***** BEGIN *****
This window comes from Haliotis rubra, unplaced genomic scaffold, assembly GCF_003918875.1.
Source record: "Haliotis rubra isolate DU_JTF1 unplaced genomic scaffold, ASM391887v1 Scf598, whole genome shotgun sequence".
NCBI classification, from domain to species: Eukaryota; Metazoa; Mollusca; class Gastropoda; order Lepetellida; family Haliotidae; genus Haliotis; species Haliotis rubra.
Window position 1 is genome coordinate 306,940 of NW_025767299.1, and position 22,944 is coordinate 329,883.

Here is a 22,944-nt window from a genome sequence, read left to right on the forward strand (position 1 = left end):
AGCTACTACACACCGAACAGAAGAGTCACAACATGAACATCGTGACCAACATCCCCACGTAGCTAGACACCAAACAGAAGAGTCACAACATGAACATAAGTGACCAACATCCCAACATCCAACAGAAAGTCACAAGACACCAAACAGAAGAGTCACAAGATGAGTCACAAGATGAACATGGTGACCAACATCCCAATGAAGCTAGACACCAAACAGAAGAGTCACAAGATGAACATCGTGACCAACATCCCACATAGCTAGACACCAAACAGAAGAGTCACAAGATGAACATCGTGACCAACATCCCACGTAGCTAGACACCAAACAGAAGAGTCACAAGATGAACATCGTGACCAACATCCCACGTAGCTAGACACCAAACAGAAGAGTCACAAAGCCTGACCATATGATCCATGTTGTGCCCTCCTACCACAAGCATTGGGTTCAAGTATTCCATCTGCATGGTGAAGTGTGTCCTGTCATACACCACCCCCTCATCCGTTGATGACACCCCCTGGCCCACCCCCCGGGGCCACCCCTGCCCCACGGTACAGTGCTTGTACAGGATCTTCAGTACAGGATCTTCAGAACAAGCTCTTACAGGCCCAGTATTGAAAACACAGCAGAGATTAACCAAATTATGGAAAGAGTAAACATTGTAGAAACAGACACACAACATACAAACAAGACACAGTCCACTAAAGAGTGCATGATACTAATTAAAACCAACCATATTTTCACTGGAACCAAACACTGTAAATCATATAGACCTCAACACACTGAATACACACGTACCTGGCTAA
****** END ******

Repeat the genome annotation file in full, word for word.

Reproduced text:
This window comes from Haliotis rubra, unplaced genomic scaffold, assembly GCF_003918875.1.
Source record: "Haliotis rubra isolate DU_JTF1 unplaced genomic scaffold, ASM391887v1 Scf598, whole genome shotgun sequence".
NCBI classification, from domain to species: Eukaryota; Metazoa; Mollusca; class Gastropoda; order Lepetellida; family Haliotidae; genus Haliotis; species Haliotis rubra.
Window position 1 is genome coordinate 306,940 of NW_025767299.1, and position 22,944 is coordinate 329,883.

Here is a 22,944-nt window from a genome sequence, read left to right on the forward strand (position 1 = left end):
AGCTACTACACACCGAACAGAAGAGTCACAACATGAACATCGTGACCAACATCCCCACGTAGCTAGACACCAAACAGAAGAGTCACAACATGAACATAAGTGACCAACATCCCAACATCCAACAGAAAGTCACAAGACACCAAACAGAAGAGTCACAAGATGAGTCACAAGATGAACATGGTGACCAACATCCCAATGAAGCTAGACACCAAACAGAAGAGTCACAAGATGAACATCGTGACCAACATCCCACATAGCTAGACACCAAACAGAAGAGTCACAAGATGAACATCGTGACCAACATCCCACGTAGCTAGACACCAAACAGAAGAGTCACAAGATGAACATCGTGACCAACATCCCACGTAGCTAGACACCAAACAGAAGAGTCACAAAGCCTGACCATATGATCCATGTTGTGCCCTCCTACCACAAGCATTGGGTTCAAGTATTCCATCTGCATGGTGAAGTGTGTCCTGTCATACACCACCCCCTCATCCGTTGATGACACCCCCTGGCCCACCCCCCGGGGCCACCCCTGCCCCACGGTACAGTGCTTGTACAGGATCTTCAGTACAGGATCTTCAGAACAAGCTCTTACAGGCCCAGTATTGAAAACACAGCAGAGATTAACCAAATTATGGAAAGAGTAAACATTGTAGAAACAGACACACAACATACAAACAAGACACAGTCCACTAAAGAGTGCATGATACTAATTAAAACCAACCATATTTTCACTGGAACCAAACACTGTAAATCATATAGACCTCAACACACTGAATACACACGTACCTGGCTAA